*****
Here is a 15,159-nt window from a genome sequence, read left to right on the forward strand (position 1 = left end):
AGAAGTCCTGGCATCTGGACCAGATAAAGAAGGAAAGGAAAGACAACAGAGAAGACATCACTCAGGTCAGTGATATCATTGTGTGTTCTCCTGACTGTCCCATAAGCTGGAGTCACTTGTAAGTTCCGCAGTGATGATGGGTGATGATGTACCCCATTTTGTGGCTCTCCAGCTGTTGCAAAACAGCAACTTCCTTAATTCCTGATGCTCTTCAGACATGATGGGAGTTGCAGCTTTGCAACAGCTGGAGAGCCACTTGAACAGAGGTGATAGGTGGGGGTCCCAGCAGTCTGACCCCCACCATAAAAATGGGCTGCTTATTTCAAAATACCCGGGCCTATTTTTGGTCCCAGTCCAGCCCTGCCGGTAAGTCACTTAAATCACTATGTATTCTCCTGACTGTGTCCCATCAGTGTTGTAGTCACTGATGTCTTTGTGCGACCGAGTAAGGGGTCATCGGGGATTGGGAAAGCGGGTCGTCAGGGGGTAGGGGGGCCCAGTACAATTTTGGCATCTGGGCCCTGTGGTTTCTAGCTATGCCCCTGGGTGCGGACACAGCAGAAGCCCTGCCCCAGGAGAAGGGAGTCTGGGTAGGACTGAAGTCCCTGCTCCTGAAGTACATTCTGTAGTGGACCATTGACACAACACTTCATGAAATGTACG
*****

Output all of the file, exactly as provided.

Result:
Here is a 15,159-nt window from a genome sequence, read left to right on the forward strand (position 1 = left end):
AGAAGTCCTGGCATCTGGACCAGATAAAGAAGGAAAGGAAAGACAACAGAGAAGACATCACTCAGGTCAGTGATATCATTGTGTGTTCTCCTGACTGTCCCATAAGCTGGAGTCACTTGTAAGTTCCGCAGTGATGATGGGTGATGATGTACCCCATTTTGTGGCTCTCCAGCTGTTGCAAAACAGCAACTTCCTTAATTCCTGATGCTCTTCAGACATGATGGGAGTTGCAGCTTTGCAACAGCTGGAGAGCCACTTGAACAGAGGTGATAGGTGGGGGTCCCAGCAGTCTGACCCCCACCATAAAAATGGGCTGCTTATTTCAAAATACCCGGGCCTATTTTTGGTCCCAGTCCAGCCCTGCCGGTAAGTCACTTAAATCACTATGTATTCTCCTGACTGTGTCCCATCAGTGTTGTAGTCACTGATGTCTTTGTGCGACCGAGTAAGGGGTCATCGGGGATTGGGAAAGCGGGTCGTCAGGGGGTAGGGGGGCCCAGTACAATTTTGGCATCTGGGCCCTGTGGTTTCTAGCTATGCCCCTGGGTGCGGACACAGCAGAAGCCCTGCCCCAGGAGAAGGGAGTCTGGGTAGGACTGAAGTCCCTGCTCCTGAAGTACATTCTGTAGTGGACCATTGACACAACACTTCATGAAATGTACG